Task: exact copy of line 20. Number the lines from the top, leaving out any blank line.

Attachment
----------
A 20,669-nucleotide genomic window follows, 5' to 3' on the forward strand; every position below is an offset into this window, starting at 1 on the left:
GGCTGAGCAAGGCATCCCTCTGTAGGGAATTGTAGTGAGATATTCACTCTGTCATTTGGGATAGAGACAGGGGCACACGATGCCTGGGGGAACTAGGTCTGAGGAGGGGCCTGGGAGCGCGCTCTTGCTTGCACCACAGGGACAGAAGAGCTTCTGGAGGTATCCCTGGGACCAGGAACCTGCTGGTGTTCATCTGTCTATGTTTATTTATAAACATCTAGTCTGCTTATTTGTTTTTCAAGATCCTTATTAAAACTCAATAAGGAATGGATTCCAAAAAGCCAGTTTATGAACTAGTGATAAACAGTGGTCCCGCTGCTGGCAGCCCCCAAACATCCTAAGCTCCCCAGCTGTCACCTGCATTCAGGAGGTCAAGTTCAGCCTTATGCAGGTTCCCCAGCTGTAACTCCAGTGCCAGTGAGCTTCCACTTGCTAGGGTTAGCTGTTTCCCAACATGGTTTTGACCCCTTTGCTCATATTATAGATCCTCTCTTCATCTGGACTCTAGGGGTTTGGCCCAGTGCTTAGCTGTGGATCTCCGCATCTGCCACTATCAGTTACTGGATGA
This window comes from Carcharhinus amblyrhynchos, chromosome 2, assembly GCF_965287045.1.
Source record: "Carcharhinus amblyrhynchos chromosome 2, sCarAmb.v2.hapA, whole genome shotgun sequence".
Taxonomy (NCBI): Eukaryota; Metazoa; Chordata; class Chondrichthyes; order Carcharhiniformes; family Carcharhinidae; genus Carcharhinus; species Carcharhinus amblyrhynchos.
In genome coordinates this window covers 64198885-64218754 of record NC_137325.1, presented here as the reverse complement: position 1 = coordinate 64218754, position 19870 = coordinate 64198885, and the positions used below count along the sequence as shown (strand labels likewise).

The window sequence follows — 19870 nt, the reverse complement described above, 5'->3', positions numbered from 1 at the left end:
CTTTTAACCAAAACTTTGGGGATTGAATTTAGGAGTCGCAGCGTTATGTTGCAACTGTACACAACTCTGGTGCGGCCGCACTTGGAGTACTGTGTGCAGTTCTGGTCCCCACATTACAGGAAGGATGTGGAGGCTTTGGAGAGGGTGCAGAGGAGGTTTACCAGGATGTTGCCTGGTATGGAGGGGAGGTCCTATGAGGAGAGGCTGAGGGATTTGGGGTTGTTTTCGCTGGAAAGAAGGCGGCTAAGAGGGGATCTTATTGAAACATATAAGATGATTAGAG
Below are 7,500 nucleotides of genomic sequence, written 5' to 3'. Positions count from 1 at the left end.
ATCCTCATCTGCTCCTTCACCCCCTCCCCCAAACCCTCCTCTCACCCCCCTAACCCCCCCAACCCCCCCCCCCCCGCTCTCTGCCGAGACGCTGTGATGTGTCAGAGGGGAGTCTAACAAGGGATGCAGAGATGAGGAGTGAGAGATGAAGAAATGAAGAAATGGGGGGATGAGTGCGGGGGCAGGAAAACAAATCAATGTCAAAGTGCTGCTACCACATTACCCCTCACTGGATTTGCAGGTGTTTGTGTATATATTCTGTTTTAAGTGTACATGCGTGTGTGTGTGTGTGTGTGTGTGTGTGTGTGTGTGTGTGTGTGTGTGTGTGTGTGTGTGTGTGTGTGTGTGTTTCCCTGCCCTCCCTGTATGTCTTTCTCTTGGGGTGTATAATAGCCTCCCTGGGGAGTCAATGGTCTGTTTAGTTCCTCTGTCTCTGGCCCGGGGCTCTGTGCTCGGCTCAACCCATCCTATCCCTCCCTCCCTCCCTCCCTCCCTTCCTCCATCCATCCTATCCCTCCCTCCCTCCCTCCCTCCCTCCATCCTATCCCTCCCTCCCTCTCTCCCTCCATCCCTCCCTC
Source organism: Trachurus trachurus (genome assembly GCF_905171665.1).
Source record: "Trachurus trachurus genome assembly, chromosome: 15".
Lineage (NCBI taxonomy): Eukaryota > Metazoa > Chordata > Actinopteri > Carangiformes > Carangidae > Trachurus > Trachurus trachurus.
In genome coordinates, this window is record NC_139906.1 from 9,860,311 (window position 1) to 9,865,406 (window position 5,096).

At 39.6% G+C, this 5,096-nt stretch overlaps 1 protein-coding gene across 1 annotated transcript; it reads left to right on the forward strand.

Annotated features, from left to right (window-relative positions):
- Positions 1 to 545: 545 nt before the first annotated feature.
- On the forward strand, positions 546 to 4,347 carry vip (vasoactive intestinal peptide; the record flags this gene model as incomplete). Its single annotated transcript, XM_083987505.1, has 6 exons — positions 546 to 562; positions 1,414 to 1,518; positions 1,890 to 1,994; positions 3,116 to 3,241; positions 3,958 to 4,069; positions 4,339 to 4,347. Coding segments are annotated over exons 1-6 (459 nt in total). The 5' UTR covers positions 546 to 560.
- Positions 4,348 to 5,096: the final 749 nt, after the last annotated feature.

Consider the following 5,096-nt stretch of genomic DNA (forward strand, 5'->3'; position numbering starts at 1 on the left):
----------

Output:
Consider the following 5,096-nt stretch of genomic DNA (forward strand, 5'->3'; position numbering starts at 1 on the left):